The oxidized boron compound reacts with the active hydride. Equation (6a) illustrates the formation of borohydride from a trialkyl borate and an active metal hydride such as MH:
The stoichiometry of the reduction reaction can be adjusted as shown in Equations (6b) to (6d) to ensure the generation of a borohydride compound from various active metal hydrides and other oxidized boron compounds:
Higher boron hydride compounds, such as diborane and triborohydride compounds, can be prepared by varying the stoichiometric ratio between the hydride and the oxidized boron compound, as illustrated in Equation (6e) for the formation of the diborane ion from a trialkyl borate:
The use of triborohydride compounds for hydrogen storage and related methods for their preparation are described in co-pending U.S. patent application Ser. No. 10/741,192, entitled “Triborohydride Salts as Hydrogen Storage Materials and Preparation Thereof,” filed Dec. 19, 2003, the disclosure of which is incorporated by reference herein in its entirety.
The oxidized boron compound/alkali metal salt mixture is subjected to a potential from about 1.0 V to about 5.0 V to form the active metal as described above. The oxidized boron compound reacts with the active hydride as it is produced, to form a boron hydride. In this case, the reactions illustrated in Equations (6a)-(6d) occur continuously as the metal hydride is formed.
Alkali metal borates, B2O3, and trialkyl borates such as B(OR)3, may be reacted with alkali metal hydrides to obtain borohydride compounds in suspension. For example, at 275° C., NaH and B(OCH)3 react in mineral oil to form NaBH4, and NaOCH3. The present invention can achieve this reaction in a liquid salt, a solvent system that supports ionic conduction, and therefore electrochemical synthesis, wherein the reactants and products are in a dissolved state. The liquid salts include molten active metal salts and ionic liquids.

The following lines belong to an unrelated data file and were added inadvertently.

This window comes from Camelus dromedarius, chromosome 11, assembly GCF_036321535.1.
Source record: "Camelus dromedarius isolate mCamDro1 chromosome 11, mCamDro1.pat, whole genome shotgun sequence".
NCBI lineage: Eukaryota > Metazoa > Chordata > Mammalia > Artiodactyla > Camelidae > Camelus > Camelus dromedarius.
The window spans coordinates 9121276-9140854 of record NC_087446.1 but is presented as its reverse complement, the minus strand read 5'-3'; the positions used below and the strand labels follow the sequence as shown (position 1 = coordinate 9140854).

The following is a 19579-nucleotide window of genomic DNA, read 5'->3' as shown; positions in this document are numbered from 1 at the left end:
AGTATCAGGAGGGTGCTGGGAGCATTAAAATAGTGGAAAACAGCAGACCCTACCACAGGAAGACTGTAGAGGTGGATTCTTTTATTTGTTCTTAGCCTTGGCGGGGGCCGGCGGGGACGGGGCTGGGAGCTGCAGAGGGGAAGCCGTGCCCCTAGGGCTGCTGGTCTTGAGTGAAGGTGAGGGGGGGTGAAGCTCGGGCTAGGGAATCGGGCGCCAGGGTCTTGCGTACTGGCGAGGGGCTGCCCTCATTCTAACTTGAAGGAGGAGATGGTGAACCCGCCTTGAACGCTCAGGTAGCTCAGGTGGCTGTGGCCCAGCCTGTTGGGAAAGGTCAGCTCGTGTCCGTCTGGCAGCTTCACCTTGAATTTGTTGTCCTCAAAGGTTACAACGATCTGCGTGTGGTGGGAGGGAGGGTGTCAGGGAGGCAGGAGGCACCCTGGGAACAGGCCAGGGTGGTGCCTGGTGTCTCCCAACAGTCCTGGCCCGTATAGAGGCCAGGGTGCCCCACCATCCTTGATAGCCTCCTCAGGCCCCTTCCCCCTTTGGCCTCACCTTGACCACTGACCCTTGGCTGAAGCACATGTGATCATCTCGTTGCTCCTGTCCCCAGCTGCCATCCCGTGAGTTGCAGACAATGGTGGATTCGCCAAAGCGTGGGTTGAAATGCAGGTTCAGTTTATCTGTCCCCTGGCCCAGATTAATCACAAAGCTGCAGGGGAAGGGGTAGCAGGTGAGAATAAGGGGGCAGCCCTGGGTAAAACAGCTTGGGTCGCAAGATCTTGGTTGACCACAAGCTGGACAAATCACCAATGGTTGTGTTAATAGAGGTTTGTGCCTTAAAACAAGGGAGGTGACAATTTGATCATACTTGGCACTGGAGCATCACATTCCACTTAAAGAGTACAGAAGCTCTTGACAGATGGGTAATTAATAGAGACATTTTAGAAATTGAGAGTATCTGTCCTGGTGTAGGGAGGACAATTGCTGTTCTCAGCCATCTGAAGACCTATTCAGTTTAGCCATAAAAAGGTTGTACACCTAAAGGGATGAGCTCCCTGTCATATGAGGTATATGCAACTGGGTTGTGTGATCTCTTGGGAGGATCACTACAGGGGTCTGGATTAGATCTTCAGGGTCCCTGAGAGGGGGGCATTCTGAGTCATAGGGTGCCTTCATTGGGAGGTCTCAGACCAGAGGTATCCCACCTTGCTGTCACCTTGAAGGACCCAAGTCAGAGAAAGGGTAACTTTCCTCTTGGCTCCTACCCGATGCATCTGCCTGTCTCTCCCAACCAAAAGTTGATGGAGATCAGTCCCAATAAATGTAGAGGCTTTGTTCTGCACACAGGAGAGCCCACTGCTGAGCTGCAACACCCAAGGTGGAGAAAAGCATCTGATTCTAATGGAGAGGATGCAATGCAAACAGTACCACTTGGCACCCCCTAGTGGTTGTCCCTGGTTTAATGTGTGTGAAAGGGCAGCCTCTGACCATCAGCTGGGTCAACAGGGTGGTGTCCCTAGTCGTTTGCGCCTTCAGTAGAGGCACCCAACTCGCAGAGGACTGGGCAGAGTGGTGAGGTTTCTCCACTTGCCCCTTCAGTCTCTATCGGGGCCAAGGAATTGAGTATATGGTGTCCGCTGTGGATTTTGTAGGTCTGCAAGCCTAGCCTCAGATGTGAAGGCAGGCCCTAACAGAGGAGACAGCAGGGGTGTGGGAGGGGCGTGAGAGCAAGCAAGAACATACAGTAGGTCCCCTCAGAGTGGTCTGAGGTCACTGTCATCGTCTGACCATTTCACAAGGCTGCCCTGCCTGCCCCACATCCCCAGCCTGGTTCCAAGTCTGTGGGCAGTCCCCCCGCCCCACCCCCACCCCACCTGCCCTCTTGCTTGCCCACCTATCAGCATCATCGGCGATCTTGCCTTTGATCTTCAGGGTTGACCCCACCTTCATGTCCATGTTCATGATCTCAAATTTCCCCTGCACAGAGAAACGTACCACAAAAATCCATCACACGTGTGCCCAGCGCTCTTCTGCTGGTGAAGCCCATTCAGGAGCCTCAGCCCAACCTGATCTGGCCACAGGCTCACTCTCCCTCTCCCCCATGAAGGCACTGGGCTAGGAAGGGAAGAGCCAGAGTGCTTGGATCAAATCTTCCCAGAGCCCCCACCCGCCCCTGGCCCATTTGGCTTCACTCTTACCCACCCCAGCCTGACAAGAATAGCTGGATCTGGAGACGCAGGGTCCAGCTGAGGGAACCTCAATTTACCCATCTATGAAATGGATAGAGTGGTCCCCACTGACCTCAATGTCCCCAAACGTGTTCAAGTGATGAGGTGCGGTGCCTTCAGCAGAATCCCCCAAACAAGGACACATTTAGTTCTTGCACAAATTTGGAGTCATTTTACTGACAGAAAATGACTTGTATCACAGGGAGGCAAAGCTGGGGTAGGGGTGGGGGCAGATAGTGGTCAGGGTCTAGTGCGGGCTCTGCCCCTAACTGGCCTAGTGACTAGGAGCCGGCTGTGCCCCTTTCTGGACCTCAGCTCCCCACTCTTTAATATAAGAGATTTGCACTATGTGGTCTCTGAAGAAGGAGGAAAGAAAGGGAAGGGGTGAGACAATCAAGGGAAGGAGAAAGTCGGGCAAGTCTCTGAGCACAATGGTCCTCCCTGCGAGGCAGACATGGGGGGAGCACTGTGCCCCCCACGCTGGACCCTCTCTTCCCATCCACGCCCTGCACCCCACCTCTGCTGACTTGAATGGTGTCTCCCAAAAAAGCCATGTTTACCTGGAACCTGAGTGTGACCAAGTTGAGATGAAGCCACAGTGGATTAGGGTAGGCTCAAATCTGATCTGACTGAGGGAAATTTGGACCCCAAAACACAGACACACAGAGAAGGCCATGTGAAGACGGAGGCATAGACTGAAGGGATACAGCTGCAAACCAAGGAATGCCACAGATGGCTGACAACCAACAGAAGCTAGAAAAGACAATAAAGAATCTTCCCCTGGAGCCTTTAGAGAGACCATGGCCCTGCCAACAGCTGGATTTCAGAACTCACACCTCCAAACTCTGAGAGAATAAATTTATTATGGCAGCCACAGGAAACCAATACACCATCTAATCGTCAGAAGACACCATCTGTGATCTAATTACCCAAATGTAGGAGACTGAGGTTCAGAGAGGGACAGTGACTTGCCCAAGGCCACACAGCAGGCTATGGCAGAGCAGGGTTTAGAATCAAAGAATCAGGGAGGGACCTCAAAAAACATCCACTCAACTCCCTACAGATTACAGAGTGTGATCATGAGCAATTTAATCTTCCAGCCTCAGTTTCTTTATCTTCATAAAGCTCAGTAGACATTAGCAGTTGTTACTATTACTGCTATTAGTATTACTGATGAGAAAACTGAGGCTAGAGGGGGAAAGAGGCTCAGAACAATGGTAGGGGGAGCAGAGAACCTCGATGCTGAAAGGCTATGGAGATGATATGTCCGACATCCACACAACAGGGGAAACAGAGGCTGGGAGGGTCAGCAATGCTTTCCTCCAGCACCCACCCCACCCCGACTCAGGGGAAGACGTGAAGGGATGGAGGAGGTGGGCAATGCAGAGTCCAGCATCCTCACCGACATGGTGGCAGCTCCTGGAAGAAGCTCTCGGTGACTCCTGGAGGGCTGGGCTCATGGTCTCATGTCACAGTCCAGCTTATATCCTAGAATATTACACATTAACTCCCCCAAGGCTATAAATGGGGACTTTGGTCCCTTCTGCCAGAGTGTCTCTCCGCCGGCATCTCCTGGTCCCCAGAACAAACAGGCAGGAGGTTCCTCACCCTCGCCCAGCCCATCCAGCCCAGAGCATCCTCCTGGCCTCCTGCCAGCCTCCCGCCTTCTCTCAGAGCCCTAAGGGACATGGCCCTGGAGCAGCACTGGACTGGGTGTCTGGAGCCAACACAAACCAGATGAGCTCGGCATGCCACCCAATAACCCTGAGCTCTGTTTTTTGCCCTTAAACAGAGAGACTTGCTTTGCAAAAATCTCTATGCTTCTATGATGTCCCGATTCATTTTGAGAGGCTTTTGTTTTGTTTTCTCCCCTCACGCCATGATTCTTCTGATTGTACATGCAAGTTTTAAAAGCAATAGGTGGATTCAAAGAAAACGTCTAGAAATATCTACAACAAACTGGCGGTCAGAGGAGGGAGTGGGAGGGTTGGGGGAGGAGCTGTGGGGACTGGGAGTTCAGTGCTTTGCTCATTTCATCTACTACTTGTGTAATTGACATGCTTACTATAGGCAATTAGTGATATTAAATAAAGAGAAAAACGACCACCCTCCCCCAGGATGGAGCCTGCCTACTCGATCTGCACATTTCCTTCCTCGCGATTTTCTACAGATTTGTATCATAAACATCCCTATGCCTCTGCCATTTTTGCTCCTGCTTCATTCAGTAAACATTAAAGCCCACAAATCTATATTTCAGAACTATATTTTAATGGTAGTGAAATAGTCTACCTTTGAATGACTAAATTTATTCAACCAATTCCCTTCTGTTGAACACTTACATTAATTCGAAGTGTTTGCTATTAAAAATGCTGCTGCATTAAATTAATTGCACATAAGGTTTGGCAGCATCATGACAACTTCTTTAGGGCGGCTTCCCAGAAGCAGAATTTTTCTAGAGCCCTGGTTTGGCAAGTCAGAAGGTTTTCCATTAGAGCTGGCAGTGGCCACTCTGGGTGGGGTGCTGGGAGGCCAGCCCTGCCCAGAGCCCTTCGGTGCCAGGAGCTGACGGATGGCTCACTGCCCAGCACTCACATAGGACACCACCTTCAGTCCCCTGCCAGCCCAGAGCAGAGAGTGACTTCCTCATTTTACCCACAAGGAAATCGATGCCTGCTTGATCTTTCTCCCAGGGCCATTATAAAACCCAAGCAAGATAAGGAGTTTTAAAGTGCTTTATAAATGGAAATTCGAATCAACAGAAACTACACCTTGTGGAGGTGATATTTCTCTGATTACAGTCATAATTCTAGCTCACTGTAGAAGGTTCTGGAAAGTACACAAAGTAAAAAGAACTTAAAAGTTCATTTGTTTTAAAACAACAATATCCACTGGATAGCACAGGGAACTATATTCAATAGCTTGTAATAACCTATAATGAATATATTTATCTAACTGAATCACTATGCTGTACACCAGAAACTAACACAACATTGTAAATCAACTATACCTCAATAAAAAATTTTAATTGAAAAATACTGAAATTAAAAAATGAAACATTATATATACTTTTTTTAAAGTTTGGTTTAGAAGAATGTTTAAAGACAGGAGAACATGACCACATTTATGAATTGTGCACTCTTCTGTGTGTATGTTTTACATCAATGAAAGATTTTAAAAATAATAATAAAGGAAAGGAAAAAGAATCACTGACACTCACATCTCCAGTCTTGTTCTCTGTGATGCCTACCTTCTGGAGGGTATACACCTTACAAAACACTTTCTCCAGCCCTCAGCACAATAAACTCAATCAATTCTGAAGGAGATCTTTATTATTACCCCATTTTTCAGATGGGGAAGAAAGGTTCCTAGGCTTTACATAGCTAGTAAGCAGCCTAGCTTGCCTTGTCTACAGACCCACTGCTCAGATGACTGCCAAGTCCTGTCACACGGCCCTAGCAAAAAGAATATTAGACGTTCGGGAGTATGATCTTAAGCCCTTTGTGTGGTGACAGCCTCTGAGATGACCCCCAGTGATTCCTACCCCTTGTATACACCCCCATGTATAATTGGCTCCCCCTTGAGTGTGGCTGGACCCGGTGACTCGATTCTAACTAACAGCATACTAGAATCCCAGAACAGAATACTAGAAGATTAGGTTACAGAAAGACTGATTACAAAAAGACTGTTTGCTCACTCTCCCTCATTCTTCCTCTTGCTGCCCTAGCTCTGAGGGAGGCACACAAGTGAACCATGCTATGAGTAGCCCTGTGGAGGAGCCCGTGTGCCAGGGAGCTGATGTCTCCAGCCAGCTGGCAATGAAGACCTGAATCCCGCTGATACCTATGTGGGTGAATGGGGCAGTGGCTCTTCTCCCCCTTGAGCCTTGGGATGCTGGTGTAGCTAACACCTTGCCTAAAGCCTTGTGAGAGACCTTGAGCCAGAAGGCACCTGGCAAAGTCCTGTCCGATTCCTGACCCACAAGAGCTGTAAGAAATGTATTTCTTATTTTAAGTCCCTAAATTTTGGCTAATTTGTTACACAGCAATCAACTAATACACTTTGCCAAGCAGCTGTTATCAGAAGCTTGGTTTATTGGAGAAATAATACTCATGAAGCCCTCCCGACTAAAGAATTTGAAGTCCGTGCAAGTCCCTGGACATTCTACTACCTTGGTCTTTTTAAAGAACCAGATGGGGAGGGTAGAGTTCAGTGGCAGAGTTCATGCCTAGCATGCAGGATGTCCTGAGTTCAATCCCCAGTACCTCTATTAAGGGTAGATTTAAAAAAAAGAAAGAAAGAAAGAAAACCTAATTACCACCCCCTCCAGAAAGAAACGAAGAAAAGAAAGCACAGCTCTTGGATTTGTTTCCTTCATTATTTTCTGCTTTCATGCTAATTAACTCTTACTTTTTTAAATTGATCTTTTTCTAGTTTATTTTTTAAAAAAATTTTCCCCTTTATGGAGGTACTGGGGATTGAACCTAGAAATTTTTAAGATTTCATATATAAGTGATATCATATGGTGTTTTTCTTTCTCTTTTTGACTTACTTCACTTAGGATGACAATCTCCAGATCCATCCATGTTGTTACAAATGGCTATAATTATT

As an example of the process of this exemplary embodiment of the present invention, borohydride anions are obtained from a molten mixture of lithium bromide, potassium bromide, and cesium bromide under a hydrogen atmosphere by the electrolytic process of the present invention, where boric oxide is added to the melt before the application of a potential. Without being limited to any one particular theory, it is believed that electrolysis reduces the metal ions in the melt to the corresponding metals, which then react with hydrogen to make the metal hydrides. One or more of the metal hydrides then react with the boric oxide to make borohydride anions. A borohydride compound may then be isolated by suitable separation and extraction steps.